Who doesn’t love a birthday party? It’s a day when we get to eat cake, open presents that we pray come with a receipt, and find out just how tone deaf all our relatives are when it comes time to serenade the birthday boy/girl. Okay, so most birthday parties suck. But there’s CAKE and that’s enough incentive for me to show up and act like I give a shit.
Lucky for me, no one in my family tries to get too inventive about the cake. It’s usually round, covered in chocolate, and straight out of a box – just the way I like it. I don’t want to hear the phrase, “I thought I’d try a new recipe” before the cake is served. Keep your creativity in your own kitchen where it belongs. I waited a whole freakin’ year for my birthday, and I don’t want to have to be a lab rat for your raspberry cake with pistachio frosting experiment. Yellow cake, chocolate frosting – just the way God and Betty Crocker intended.
But I thought I’d shake things up a bit this year…. no, not with the cake – weren’t you listening to me? I wanted to do something memorable that I could look back on in twenty or thirty years and say, “Oh yeah, I remember turning 40! That’s the year I (insert crazy and/or possibly life threatening activity here). That was AWESOME!!”
I figured there were two potential outcomes to this plan: I could fail miserably, and suffer gruesome bodily injuries that would freak out my future grandkids; or I could walk away victorious, with both hands raised up like Rocky Balboa while Survivor sang “Eye of the Tiger” off in the distance somewhere. Either way, it would make for a cool story to tell around the campfire.
The hard part was deciding what to do. Skydiving, learning the trapeze, and rock climbing were right out because of my crippling fear of heights – they also relied a bit too heavily on my non-existent athletic ability for survival. I was in the mood to be adventurous, not suicidal. I also wasn’t interested in lion taming, swimming with sharks, or anything else that involved animals with sharp pointy teeth and a healthy appetite because I’m not an idiot with a God complex. I’ve also seen enough episodes of Fatal Attractions to know how that story ends. Besides, it’s only a good story if you’re still around to tell it – otherwise it’s a eulogy.
As it turned out, I didn’t have to rack my brains for long. My friends ended up placing two ideas right in my lap. And like most harebrained plans, these involved peer pressure and copious amounts of alcohol – both of which deluded me into thinking that I was capable of accomplishing both feats in less than two weeks.
The first was a 35-mile walk to help raise money for breast cancer. Walk? Hell, I can walk! I do it all the time on my way to the fridge. And I can beg my friends and family for money – those people have been freeloading long enough. They’ve had the pleasure of my company for the last 40 years; the way I saw it, it was time to pay up because this kind of awesomeness doesn’t come cheap.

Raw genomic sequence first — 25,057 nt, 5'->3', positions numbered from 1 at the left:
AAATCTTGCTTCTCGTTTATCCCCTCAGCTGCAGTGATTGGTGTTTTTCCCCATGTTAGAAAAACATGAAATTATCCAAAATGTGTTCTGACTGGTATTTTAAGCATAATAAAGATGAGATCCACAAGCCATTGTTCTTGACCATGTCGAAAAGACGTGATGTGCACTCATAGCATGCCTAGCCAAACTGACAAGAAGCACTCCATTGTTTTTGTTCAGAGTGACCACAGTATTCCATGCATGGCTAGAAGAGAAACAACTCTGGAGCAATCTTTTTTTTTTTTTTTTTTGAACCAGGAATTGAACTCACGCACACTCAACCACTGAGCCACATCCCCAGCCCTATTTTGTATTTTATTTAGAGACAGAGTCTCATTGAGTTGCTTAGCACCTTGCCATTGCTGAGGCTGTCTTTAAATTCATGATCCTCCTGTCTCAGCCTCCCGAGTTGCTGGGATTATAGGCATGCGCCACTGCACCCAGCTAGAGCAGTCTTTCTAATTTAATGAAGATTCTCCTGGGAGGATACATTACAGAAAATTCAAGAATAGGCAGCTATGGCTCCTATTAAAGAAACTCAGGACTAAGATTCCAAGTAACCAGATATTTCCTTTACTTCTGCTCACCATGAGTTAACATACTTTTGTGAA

Here’s how the LI2Day walk works: you walk 20 miles the first day, sleep in a two-man tent at a campground overnight, and then walk 15 miles the second day. What I didn’t fully realize was that even walking, when done long enough (in this case, for two days), takes some stamina and athletic ability – two things I was sorely lacking. Unfortunately, I didn’t find that out until after the first 15 miles were completed and I had developed blisters the size of quarters on both heels.
It was while I was having my blisters lanced by a volunteer podiatrist (who, in my opinion, was a little too scalpel happy) that I realized two things: First, it probably would’ve been a good idea to attempt walking more than 3 miles in the months that led up to the walk. Second, I wasn’t even halfway done. Shit.
I sustained myself on water, trail mix and the glorious dream of lying sedentary on my couch at home. Every time my foot met the pavement, my brain screamed, “STOP DOING THAT, YOU IDIOT!! IT FUCKING HURTS!!” I told my brain to shut the hell up, couldn’t it see that I was on a mission? I had miles to cover and boobs to save.
At times like that, when the flesh is weak, you have to dig deep and find out what you’re really made of. As it turns out, I’m made of something roughly resembling baby oatmeal. But the sense of humor of my friends and their ability to smuggle alcohol into the campground got me through the rough patches.
Despite the fact that I felt like I was walking on thumbtacks, I had a smile on my face as I crossed the finish line at the end of the second day…. okay, maybe it was more of a grimace, but I was smiling on the inside. I had rediscovered something about myself that I had long since forgotten – when my soft baby oatmeal center is pushed past the boiling point, it turns into one pretty tough cookie.
I’m proud of my team and myself. We accomplished something amazing and we helped raise over $25,000 for a really good cause. Would I do it again? Ask me again in a few months, after I’ve had the chance to put on my rosy-colored glasses….
Tune in next time for Look What 40 Made Me Do: Part Two, where you’ll find out what other crazy shit I did to help celebrate my 40th birthday.
(To be continued….)